Canberra's town centres – once heralded as a triumph of town planning – are actually stopping the city's government-reliant economy from diversifying, a report says.
And the separation is also affecting the quality of Commonwealth governance, according to the State of the Regions report.
The 17th report - published on Monday by the Australian Local Government Association - labelled Canberra as a "knowledge city par excellence", with an economic base that was almost entirely within the knowledge economy.
However, the report said Canberra's main five "office clumps" had been designed for convenient car-parking, which limited the number of jobs that could be accommodated within "journey-to-meeting distance".
The report, prepared by National Economics, said the clumps were too close together to be the centres of separate labour markets, but too far apart to act as a satisfactory metropolitan centre.
"This is good neither for the quality of Commonwealth governance nor for the prospects of diversifying the Canberra economy," the report said.
"[Canberra] has enough offices to form one reasonably-significant CBD – with employment, say, 150,000 - but instead has four or five major clumps of offices, one of which Civic is now acknowledged as its CBD and two more of which are 'town centres' which in theory provide both employment and retail services for a surrounding group of suburbs.
"They are too small to reap the economies of agglomeration generated by the knowledge economy; they lack the ease of pedestrian interaction which would have been possible had they been co-located."
The report found this geographic separation had prevented Canberra breaking free of its dependence on the Federal Government and presented barriers to a diversified local economy.
Dr Ian Manning, of National Economics, said a strong central city would prove a better recipe for Canberra if it were to fully embrace the knowledge economy.
"Canberra has an enormous range of skills and innovative firms so it's time to come forward and build the knowledge economy to offset the negatives from government cutbacks," Dr Manning said.
The report also said the ACT continued to enjoy some of the most affordable housing, relative to the high incomes enjoyed by Canberrans.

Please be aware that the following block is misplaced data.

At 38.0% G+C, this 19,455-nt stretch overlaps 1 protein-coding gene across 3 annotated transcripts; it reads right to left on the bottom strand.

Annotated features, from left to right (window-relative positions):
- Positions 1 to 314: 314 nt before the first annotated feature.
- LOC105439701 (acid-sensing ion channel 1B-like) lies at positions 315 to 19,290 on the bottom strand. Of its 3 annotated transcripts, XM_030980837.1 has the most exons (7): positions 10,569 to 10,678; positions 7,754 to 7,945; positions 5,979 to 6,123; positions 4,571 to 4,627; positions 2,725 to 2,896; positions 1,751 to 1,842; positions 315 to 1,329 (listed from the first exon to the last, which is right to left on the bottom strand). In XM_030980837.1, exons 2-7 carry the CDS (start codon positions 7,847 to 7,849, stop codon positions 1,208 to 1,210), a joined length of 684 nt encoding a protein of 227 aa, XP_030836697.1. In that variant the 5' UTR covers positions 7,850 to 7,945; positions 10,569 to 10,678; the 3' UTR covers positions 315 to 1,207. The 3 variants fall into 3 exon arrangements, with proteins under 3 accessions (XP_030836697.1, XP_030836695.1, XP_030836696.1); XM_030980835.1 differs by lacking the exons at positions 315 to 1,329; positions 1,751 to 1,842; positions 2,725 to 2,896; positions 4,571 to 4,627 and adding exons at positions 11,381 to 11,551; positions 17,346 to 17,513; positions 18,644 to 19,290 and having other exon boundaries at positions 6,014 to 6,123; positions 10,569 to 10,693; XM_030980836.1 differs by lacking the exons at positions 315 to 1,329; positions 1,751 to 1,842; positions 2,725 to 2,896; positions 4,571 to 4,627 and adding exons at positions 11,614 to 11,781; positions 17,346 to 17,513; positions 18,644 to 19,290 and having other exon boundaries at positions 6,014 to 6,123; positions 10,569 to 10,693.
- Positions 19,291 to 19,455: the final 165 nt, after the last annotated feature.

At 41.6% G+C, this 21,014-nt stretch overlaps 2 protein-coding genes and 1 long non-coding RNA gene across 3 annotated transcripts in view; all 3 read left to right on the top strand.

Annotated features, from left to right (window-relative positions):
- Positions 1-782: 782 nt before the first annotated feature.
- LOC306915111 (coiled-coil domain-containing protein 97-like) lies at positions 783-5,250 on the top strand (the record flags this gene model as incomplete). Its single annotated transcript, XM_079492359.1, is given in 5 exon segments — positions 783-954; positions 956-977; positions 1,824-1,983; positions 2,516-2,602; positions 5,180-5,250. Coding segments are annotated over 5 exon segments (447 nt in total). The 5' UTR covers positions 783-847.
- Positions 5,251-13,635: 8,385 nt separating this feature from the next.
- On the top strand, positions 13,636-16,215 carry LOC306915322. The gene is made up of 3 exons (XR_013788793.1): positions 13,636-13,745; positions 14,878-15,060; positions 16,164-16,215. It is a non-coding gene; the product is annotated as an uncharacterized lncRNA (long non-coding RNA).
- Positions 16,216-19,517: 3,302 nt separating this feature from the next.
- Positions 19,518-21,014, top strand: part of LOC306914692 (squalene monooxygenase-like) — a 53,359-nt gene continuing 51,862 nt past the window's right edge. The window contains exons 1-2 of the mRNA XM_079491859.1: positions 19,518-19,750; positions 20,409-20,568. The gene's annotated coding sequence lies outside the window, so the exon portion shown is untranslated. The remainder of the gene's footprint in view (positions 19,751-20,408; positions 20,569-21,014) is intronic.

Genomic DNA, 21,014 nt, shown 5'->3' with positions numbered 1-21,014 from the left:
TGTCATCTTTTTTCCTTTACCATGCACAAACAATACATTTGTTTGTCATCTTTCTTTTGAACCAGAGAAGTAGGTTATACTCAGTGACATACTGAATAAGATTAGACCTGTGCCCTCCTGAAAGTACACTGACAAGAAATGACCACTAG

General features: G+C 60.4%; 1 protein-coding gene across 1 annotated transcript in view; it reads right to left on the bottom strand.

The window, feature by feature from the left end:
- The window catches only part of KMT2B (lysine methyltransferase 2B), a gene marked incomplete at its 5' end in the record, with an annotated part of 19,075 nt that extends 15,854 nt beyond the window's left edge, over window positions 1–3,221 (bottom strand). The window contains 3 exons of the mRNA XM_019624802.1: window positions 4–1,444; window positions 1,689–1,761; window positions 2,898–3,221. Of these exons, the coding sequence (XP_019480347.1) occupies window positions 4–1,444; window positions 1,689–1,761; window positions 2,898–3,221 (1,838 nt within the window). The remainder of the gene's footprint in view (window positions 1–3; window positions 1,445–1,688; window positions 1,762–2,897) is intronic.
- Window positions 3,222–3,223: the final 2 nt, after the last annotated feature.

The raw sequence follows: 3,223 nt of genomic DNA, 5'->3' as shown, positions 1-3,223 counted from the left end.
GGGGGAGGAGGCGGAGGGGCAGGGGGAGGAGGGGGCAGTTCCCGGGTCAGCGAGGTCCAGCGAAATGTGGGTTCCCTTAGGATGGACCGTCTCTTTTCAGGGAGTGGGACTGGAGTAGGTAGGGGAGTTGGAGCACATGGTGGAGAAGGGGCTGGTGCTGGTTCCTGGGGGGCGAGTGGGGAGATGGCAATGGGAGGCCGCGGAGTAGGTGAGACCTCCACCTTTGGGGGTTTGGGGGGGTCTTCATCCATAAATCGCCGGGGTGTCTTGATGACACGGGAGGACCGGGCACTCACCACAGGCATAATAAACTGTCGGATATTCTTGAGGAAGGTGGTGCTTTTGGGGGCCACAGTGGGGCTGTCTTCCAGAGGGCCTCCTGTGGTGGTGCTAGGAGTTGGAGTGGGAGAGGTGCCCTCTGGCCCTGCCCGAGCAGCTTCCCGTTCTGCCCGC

The territory was considered one of the most equal of Australia's regions and continued to enjoy the highest average level of wages, salaries and supplements per capita.
"Though this level has been declining with tightening Commonwealth budgets," the report said.
Nationally, the report warned of increased inequality unless there was new investment to strengthen the economy as the mining boom subsided.
The report recommended stronger partnership between the Federal Government and local governments – through local infrastructure investment - to improve the country's economic performance.
ALGA president, Mayor Troy Pickard, said the success of programs, such as Roads to Recovery, highlighted the value and effectiveness of direct partnerships between levels of government to deliver jobs and economic stimulation.
"However, the decision … in the federal budget to freeze the indexation of financial assistance grants funding will cost local government an estimated $925 million over the forward estimates," Mr Pickard said.
"[The] grants are particularly important for poorly resourced council, are a major element in the national strategy to combat inter-regional inequality.
"Every year's delay in the adoption of this approach imposes significant costs on the national economy by limiting the growth potential of both country and metropolitan regions."